Before Bring your Daughter to Work day, there was an annual Take a Negro to Lunch day. What is unclear to me is if the proposed luncheon was connected to National Brotherhood (!) Week, both events tokenized tolerance-apaloozas. It’s easy to look back and cringe, laugh, and shake our 21st-century, very woke AF heads.
However, the idea of Take a Negro to Lunch is so very timely in this era of commodified Black Lives Matter messaging; motivated by the desire to appear down, if not committed to real equity and justice, but well-meaning, trying.
Well meaning and trying.
The idea of Take a Negro to Lunch is steeped in a long standing and still practiced process of vetting the right kind of Black person. I first returned to Pittsburgh in 2002 to work for a local nonprofit public policy organization; by 2003, I knew I was not the Right Kind of Black Person, so I was on my way to Kenya in 2004.
There is usually only one of these lucky (?) Black people per table, organization, room. OK, maybe three, tops. Now, if you just paused to count the Black people on your company’s Zoom call, you are proving my point. Even if the number is higher than three, equitable representation is rare or nonexistent in Pittsburgh. A recent study on “occupational segregation” by the University of Pittsburgh’s University Center for Social and Urban Research shows the lack of representation of African American people across professions in our region.
The 2020 BLM version of this luncheon is to move beyond the individual and look to support, uplift, center, and focus on Black-led organizations and companies. This is the well-meaning and trying part, which is important, necessary, and overdue. Please continue. But what happens all too often is that the same Black entities get picked. Again and again.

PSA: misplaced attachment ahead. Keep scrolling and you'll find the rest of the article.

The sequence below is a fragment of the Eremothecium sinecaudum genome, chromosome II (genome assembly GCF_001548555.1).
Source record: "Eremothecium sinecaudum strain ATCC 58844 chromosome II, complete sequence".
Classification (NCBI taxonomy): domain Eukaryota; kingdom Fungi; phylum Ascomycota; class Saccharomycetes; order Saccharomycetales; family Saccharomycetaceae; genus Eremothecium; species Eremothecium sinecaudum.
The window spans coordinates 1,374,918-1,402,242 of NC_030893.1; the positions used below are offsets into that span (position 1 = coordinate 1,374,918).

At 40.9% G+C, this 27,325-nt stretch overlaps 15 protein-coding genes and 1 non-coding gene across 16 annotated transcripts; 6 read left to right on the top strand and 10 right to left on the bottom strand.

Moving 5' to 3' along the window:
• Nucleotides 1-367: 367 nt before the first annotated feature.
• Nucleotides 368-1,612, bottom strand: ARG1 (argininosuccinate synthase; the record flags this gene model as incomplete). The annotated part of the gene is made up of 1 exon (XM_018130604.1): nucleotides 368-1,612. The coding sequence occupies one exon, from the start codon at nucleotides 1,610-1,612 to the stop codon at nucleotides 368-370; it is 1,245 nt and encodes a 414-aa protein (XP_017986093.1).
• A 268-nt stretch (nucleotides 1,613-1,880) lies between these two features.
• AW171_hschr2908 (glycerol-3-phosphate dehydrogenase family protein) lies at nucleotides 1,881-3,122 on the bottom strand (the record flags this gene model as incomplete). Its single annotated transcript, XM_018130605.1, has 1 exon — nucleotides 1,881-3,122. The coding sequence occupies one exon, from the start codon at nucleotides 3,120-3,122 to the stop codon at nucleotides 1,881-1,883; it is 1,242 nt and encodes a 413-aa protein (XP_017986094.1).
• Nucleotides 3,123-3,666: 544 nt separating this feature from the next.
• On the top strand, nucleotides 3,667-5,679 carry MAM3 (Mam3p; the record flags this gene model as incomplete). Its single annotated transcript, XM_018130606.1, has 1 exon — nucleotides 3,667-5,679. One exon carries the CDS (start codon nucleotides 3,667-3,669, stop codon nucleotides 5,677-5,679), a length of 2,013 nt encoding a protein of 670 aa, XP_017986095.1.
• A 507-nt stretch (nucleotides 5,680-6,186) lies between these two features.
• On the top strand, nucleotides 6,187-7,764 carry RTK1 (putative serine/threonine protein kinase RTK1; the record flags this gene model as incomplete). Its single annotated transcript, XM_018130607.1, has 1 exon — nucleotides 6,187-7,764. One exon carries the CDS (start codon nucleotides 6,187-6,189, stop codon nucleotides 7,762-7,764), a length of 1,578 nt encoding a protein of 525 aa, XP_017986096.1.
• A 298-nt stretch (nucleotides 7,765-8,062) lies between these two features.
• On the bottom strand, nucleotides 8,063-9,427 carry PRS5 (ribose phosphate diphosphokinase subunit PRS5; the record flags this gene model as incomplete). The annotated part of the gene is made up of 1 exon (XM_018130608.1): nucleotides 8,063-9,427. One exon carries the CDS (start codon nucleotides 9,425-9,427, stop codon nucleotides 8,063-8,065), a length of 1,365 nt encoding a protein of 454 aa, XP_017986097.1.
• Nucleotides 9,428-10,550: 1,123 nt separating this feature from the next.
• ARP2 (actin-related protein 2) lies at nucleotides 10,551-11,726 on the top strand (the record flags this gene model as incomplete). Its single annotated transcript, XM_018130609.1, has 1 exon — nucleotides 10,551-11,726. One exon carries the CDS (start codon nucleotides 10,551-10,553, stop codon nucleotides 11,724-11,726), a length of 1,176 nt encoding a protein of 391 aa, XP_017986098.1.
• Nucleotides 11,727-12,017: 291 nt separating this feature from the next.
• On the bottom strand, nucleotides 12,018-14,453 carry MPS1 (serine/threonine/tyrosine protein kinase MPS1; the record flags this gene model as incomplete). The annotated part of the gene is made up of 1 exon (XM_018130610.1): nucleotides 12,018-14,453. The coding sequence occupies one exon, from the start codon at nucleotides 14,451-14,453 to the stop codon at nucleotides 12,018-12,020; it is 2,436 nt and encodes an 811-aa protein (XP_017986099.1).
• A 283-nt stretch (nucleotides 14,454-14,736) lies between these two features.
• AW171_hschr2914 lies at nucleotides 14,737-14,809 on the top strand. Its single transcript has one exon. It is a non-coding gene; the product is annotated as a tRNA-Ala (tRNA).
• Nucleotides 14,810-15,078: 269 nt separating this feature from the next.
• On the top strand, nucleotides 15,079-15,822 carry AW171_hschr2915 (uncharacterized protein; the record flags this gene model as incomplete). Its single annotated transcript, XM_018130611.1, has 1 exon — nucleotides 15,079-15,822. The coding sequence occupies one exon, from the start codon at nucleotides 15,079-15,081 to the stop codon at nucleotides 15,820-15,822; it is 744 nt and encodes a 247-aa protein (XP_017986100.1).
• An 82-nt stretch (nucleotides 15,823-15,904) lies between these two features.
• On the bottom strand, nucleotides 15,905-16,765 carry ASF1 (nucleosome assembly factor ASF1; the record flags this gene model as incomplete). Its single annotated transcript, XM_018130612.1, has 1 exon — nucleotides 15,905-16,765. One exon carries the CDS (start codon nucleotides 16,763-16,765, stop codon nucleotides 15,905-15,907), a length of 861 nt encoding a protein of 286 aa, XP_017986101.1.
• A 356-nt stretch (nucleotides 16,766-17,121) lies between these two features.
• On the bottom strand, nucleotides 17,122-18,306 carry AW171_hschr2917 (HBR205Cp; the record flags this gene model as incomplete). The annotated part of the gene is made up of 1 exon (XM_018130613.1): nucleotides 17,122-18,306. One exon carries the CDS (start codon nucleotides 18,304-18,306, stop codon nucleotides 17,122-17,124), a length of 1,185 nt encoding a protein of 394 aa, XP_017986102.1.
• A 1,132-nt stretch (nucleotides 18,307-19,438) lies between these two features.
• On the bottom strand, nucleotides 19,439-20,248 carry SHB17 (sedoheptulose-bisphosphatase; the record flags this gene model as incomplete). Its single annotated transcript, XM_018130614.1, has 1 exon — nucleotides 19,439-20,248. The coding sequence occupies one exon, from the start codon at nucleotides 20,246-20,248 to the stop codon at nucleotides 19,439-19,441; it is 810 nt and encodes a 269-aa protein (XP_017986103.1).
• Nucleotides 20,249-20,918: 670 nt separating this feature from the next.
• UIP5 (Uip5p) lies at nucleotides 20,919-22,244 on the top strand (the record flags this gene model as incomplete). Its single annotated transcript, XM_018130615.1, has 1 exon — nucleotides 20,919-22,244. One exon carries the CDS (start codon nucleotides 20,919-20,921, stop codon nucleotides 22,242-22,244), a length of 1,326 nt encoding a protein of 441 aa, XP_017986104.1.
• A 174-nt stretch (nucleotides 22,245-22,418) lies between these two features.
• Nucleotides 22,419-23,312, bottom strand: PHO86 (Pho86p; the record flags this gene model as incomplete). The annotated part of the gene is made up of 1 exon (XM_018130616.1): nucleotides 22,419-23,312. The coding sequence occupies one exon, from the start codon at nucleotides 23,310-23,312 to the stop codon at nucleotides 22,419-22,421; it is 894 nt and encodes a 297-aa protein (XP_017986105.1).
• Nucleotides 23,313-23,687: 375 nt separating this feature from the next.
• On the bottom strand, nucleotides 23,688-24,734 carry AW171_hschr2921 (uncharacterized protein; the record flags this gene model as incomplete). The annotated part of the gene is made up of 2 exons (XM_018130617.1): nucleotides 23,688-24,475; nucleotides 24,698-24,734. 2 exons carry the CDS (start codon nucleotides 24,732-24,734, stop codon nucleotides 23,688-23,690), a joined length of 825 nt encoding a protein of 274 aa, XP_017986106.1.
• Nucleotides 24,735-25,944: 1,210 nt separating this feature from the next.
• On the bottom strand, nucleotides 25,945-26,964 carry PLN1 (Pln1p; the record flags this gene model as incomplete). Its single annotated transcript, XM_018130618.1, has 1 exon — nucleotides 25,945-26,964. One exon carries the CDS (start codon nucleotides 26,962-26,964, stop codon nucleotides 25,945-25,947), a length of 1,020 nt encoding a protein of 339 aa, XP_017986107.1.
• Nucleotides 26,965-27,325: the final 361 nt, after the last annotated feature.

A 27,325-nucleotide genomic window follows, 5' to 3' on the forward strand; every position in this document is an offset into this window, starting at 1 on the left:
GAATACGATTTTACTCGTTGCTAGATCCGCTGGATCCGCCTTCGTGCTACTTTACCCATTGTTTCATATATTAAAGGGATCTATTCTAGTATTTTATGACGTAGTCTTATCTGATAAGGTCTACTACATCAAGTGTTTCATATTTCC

Information is gathered on what is the Right Kind of Black Organization from the same articles, posts, and segments circulated among white folks from white-led, white-legacy media. What is left out is the due diligence of actually creating and connecting with the Black community. For a quick fix, to appear to be doing something, anything for racial justice, too many white organizations are just cutting and pasting what someone else has done.
Because of the deep segregation of the Pittsburgh region, white-led organizations do not really know who to call to ask, “Who do we partner with, support?” Because these white-legacy organizations have no practice in racial equity and justice, they often turn to tokenism, the most distributed, discussed, and applied model for racial “equity“ to date.
BLM-washing, similar to green washing in the environmental movement, where “sustainability” has long been co-opted, the current anti-racism work is benefiting a few wonderful and worthy organizations. To be clear, they deserve every dollar they are receiving and more. But what about real distribution of power, resources, and access?
The summer of George Floyd and Breonna Taylor inspired many white-led, white-legacy organizations to do much-needed soul searching. But this process of becoming an equitable and just city, region, and country will take real effort. Creating relationships with Black Pittsburgh in all its complexity, contractions, multiplicity, legacy, and beauty takes openness, honesty of goals, and “put your elbows” in work.
There is no easy road to these connections, not here in Pittsburgh, especially not here, where honest conversations about racial disparity are met with gaslighting on a regular basis. Where social media posts on “Another List About How Great Pittsburgh Is To Live” are shared more often than real talk about how much work needs to be done for this to be true for all of us.
Just as COVID-19 has shown the fragility of “women in the workplace” despite decades of Taking Your Daughters to Work, similar tokenism like a one-time or even cyclical BLM partnership is not enough.
To begin the real work of equity and justice, “Lunch” would include going to the local market, buying the ingredients together, listening and learning the meaning of each one. Sitting together, watching the meal being prepared, and maybe, if invited, helping in its preparation. You are not inviting a Black person to your table, you’re learning how to earn a place and invitation into a Black space. Be worthy, be honest, be open, be prepared to fail and succeed, for the long haul, for more than a day, a week, or a year.